Whether or not your religious convictions allow room for what Helms puts forward is a personal choice. Being a liberal (some would say - radical) Presbyterian, I see no harm in questioning any ideas put forward. It then becomes a personal choice as to whether or not the idea is accepted in part or in its entirety.
The only shortcoming in the book was the absence of the presentation of acceptable or plausible alternatives to Helms thesis, and a discussion as to why those alternatives fell short of the mark.
Along with providing some interesting ideas, Helms fired my desire to undertake additional reading in this area.
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35 of 40 people found the following review helpful By William Neece on June 21, 1999
Format: Hardcover Verified Purchase
This book is especially appropriate now when a number of Evangelists and Christians believe the "last days" are approaching and they quote Daniel and Mark in support of their beliefs. Helms clearly shows how Mark based many of his apocalyptic beliefs and statements on the Book of Daniel. In his analysis he also points out several historical inaccuracies of the Old Testment and contradictions between the Gospels in the New Testament. When Jesus failed to return during the life time of his followers (as Mark said he would), Matthew and Luke had to rewrite the stories to make them fit their own troubled times. Helms also presents a strong and fascinating case that the author of Luke was a woman. "Who Wrote The Gospels" is readable, clear, and enlightening.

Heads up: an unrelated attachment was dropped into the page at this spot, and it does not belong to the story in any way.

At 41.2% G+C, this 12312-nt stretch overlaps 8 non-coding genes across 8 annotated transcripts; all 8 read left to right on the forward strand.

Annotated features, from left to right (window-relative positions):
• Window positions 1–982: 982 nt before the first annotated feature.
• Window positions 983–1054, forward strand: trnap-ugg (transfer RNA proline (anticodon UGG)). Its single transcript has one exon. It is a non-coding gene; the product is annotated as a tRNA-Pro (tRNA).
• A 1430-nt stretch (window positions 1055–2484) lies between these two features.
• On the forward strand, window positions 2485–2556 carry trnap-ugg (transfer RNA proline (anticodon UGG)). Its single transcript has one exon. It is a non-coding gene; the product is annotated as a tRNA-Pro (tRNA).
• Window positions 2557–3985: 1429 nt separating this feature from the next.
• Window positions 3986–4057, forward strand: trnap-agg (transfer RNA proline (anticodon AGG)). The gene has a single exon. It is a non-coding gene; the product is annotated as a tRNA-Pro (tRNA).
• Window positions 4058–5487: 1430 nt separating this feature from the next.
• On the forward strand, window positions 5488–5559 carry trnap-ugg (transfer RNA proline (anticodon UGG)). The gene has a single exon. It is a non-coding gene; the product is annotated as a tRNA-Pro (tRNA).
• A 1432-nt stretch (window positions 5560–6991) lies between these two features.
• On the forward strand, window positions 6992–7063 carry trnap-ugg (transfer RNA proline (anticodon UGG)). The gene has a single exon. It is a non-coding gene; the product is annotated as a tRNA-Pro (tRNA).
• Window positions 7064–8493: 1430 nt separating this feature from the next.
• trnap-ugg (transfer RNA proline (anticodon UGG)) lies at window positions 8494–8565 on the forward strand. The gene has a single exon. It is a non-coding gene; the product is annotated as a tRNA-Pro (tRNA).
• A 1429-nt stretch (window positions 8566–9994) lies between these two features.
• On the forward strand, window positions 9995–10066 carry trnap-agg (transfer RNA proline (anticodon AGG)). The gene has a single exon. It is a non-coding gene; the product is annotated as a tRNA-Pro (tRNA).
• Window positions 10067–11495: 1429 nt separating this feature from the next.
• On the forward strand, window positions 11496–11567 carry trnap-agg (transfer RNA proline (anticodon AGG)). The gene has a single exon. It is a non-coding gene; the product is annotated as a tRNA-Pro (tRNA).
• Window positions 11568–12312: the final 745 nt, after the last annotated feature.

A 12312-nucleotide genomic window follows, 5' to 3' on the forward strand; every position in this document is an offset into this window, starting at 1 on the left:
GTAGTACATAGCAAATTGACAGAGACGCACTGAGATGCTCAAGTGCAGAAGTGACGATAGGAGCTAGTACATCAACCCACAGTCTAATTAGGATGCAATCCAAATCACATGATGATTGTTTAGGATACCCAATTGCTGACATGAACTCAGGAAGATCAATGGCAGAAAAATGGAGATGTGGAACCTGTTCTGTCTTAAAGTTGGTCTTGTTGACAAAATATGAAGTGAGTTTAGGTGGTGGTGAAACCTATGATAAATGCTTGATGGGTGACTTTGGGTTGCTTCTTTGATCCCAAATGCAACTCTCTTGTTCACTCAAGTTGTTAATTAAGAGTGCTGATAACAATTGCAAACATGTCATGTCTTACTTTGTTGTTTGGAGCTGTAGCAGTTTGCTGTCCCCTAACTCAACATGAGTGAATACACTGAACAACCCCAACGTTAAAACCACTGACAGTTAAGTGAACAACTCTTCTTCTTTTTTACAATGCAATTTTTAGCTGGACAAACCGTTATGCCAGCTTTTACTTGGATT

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12 of 12 people found the following review helpful By Dr. James Gardner VINE VOICE on March 1, 2007
Format: Hardcover
Randel Helm's Who Wrote the Gospels is a well written book, but it is extremely uneven, and some chapters are very weak while some are truly excellent. Let's look at this chapter by chapter.

Chapter two refers to Mark. Helms is obsessed with the Book of Daniel, and this chapter might better be labeled Mark and Daniel. There is almost nothing at all about who wrote the Gospel of Mark, and Helms accepts the standard 70 CE as the date of composition.

Chapter three is about Matthew, and Helms does a great job in showing how Matthew changed Mark and how the changes therein reflected Matthew's objectives. We get no closer to knowing who wrote this gospel (which is the title of the book), but we do get some great insights into the workings of the minds of the author(s) of Matthew. Helms uses 90 CE as the date for Matthew, with no real discussion of why this date works.

Chapters four and five concern Luke. Helms believes that Luke also wrote Acts, and posits the idea that Luke is a woman (a Greek speaking God fearing Gentile widow with a sly feminist humor, no less). He offers numerous examples of how the Gospel of Luke favors women and makes a good case for his theory. He dates the Gospel at about 100 CE.

Chapter six covers the so-called "lost gospels" - Thomas and Q. Helms apparently doesn't understand that a hypothetical construct does not necessarily have a separate life, and hence treats Q as if it is a real gospel. It isn't. It is merely a theory to explain why certain passages are common to Luke and Matthew but not found in Mark. And it isn't the only theory to explain the communality, a factor Helms ignores.